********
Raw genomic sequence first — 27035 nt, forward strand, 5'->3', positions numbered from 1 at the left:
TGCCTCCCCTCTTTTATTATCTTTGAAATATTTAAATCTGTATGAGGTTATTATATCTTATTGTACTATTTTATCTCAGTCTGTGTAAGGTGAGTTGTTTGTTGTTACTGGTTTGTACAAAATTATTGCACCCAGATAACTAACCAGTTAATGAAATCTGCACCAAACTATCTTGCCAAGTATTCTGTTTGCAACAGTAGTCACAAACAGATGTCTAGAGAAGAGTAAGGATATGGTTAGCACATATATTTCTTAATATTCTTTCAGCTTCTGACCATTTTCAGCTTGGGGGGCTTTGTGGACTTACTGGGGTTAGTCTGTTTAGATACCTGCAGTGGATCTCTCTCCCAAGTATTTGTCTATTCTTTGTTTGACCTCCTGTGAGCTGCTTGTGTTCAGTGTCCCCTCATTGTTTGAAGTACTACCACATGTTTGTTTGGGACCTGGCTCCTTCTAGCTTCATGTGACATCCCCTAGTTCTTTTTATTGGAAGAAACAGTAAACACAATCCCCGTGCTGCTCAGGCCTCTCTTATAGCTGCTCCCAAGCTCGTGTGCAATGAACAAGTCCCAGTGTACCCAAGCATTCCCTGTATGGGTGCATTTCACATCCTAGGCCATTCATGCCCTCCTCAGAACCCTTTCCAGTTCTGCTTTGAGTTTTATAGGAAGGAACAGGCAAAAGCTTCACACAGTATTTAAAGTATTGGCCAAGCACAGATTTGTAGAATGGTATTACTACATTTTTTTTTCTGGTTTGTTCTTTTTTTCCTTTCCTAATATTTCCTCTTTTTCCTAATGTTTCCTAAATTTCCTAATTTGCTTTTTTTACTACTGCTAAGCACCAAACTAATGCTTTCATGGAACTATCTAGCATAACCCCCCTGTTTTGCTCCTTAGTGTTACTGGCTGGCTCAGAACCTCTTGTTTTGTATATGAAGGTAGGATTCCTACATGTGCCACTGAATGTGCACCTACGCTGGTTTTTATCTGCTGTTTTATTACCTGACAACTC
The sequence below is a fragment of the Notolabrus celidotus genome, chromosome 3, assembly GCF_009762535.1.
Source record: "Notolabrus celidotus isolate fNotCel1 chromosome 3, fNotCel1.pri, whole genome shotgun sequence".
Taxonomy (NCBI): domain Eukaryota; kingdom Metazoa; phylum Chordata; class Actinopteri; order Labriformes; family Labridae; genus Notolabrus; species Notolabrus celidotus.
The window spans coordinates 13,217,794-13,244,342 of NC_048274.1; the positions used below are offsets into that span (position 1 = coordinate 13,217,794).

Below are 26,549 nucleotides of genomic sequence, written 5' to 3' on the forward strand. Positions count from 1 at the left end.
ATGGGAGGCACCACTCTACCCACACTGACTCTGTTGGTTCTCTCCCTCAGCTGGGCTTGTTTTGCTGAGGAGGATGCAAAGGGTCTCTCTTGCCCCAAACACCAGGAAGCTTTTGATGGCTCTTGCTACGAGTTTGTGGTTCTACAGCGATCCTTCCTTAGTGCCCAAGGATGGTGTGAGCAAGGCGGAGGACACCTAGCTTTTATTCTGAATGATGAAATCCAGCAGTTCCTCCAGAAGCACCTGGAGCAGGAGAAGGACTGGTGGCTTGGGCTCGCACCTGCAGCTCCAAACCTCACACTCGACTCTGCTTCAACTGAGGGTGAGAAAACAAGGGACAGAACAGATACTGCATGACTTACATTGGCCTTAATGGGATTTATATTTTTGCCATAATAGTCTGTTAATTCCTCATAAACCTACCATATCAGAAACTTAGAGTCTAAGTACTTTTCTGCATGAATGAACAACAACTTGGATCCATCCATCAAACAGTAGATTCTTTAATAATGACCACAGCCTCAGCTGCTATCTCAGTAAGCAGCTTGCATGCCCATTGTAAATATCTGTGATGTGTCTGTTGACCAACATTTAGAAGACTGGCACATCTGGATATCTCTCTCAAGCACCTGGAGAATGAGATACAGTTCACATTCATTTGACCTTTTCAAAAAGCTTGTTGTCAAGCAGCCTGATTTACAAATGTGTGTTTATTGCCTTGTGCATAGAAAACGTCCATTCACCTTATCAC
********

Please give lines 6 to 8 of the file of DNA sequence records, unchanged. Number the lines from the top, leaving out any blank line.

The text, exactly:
The window spans coordinates 13,217,794-13,244,342 of NC_048274.1; the positions used below are offsets into that span (position 1 = coordinate 13,217,794).

Below are 26,549 nucleotides of genomic sequence, written 5' to 3' on the forward strand. Positions count from 1 at the left end.
ATGGGAGGCACCACTCTACCCACACTGACTCTGTTGGTTCTCTCCCTCAGCTGGGCTTGTTTTGCTGAGGAGGATGCAAAGGGTCTCTCTTGCCCCAAACACCAGGAAGCTTTTGATGGCTCTTGCTACGAGTTTGTGGTTCTACAGCGATCCTTCCTTAGTGCCCAAGGATGGTGTGAGCAAGGCGGAGGACACCTAGCTTTTATTCTGAATGATGAAATCCAGCAGTTCCTCCAGAAGCACCTGGAGCAGGAGAAGGACTGGTGGCTTGGGCTCGCACCTGCAGCTCCAAACCTCACACTCGACTCTGCTTCAACTGAGGGTGAGAAAACAAGGGACAGAACAGATACTGCATGACTTACATTGGCCTTAATGGGATTTATATTTTTGCCATAATAGTCTGTTAATTCCTCATAAACCTACCATATCAGAAACTTAGAGTCTAAGTACTTTTCTGCATGAATGAACAACAACTTGGATCCATCCATCAAACAGTAGATTCTTTAATAATGACCACAGCCTCAGCTGCTATCTCAGTAAGCAGCTTGCATGCCCATTGTAAATATCTGTGATGTGTCTGTTGACCAACATTTAGAAGACTGGCACATCTGGATATCTCTCTCAAGCACCTGGAGAATGAGATACAGTTCACATTCATTTGACCTTTTCAAAAAGCTTGTTGTCAAGCAGCCTGATTTACAAATGTGTGTTTATTGCCTTGTGCATAGAAAACGTCCATTCACCTTATCAC